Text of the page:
There is a story – I’m not sure how true it is – that Tony Wilson – the famous Mancunian music impresario behind Joy Division and New Order, wanted to fly a film crew over Manchester in a helicopter at dusk to ascertain if the city looked as sexy as Los Angeles in the moonlight.
LA has long appeared sultry on celluloid, but has Manchester? The answer, in case you are wondering, is yes.
To me, Los Angeles has never looked better than in Robert Altman’s 1973 film of the Raymond Chandler detective thriller The Long Goodbye. Altman’s detective, Philip Marlowe, played by Elliott Gould, is a man out of time. He’s a man who has seemingly been asleep for thirty years only to wake up in a spinning world of non-existent morals that he does not understand.
To support this picture of Marlowe as a chain-smoking Rip Van Winkle, Altman’s detective lives in the High Tower in Hollywood Heights, with its tall turreted lift shaft that leads to several nautical style art deco residences on a palm-tree covered hillside.
From his chaotic hilltop flat that he shares with his cat, Marlowe can see all the urban sprawl of Los Angeles, which is captured in soft, hazy colours on film by the inventive cinematography of Vilmos Zsigmond.
Does Manchester have an equivalent of LA’s Marlowe? Well, yes. Just take out Elliott Gould and replace him with Stanley Baker, the great Welsh actor, who played Detective Inspector Harry Martineau in the 1960 Val Guest directed film noir Hell is a City, which was shot in Manchester.
Just as The Long Goodbye tries to create a colourised film noir, Hell is a City does the same in 1960s black and white. Just as the characters in The Long Goodbye step out of seedy shafts of light, so do the characters in Hell is a City, only the light is distinctly Mancunian. Just take out the sun-streaked haze of the Hollywood Hills and replace them with the rain-soaked gloom of Saddleworth Moor, where one of the film’s key moments takes place.
Hell is a City’s climax sees Martineau clambering over the rooftop spires of the Palace Hotel on Oxford Street as he hunts down an escaped convict, all guns blazing, as the smokey dirty urban sprawl of early 1960s Manchester hums beneath him.
Los Angeles just like Manchester is urban sprawl. Los Angeles in the time of Altman, and before, was choked by smog, just like Manchester was choked by smoke from its factory chimneys.
Manchester, in fact, sounds very similar to a description David Lynch once gave of LA. “I know a lot of people go there and they see just a huge sprawl of sameness,” Lynch once said about the city, “but when you’re there for a while, you realise that each section has its own mood. Even with the smog, there’s something about that light that’s not harsh, but bright and smooth.” Just like in Manchester when those endless grey slate rainy days bring a sense of warmth and homeliness through familiarity.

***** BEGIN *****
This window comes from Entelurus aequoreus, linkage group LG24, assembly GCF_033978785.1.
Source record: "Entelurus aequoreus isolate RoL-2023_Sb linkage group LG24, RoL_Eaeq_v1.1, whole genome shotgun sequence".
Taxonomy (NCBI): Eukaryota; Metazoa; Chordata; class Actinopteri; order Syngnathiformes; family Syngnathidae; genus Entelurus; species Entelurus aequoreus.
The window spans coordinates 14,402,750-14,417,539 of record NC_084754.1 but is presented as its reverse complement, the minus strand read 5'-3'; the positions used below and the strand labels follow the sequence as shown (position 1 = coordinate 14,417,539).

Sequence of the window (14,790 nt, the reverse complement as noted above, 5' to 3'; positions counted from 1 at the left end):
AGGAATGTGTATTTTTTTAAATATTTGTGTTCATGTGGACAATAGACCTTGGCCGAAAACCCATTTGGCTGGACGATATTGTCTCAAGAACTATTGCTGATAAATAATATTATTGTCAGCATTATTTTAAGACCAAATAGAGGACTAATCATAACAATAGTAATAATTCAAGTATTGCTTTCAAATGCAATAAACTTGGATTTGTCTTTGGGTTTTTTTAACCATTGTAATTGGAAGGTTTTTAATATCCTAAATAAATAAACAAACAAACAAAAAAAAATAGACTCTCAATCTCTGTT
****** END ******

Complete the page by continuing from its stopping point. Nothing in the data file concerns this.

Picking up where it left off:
Jumping forward a few years to 1969, Manchester’s next significant appearance on film comes in 1968’s Charlie Bubbles. This film was directed by and stars Albert Finney as the eponymous Bubbles, a successful London writer, a Mancunian exile, and another man like Marlowe, trapped in a world he doesn’t understand, asleep on his feet.
So he heads back home to rediscover his childhood in Salford and he takes his assistant, Eliza Hayhoe, who is played by Liza Minnelli, back with him. Did you know that Liza Minnelli once clambered over the ruins of a bulldozed Salford street? The answer is yes, and she appeared to enjoy it.
Aside from witnessing slum clearance in Salford, Charlie is also seen sauntering past the under-construction Piccadilly Plaza Hotel an appearance of the brutalist architecture that would come to dominate the northern look for the rest of the century, which is not something Stanley Baker would have recognised as he tumbled across the Palace roof. However, Altman’s Marlow would have seen some similar brutalist designs such as the Liberty Savings and Loan on the corner of South Beverly Drive and West Pico Boulevard.
We end where we began, with Tony Wilson and the band he made famous, Joy Division. The life of Ian Curtis is perhaps best depicted in the stately black and white of Anton Corbijn’s 2007 film Control, which almost sees Manchester appear like the monochromatic images of Berlin that were seen when David Bowie was making Heroes in the 1970s.
The most recognisable image of Joy Division is the picture of the group crossing the Epping Walk Bridge which stretches over Princess Street in Hulme. The street leads towards the city centre and the raised road that encircles the city known as the Mancunian Way or ‘the highway in the sky’ as it was called when it was built in 1967.
It is another element of Manchester that could perhaps be compared with the freeways of LA that segregate rich and poor neighbourhoods to this day. The poor and the glamorous living at close quarters is what is so often captured in films about Manchester and Los Angeles, but in both, it has always been in the underbelly where the magic happens.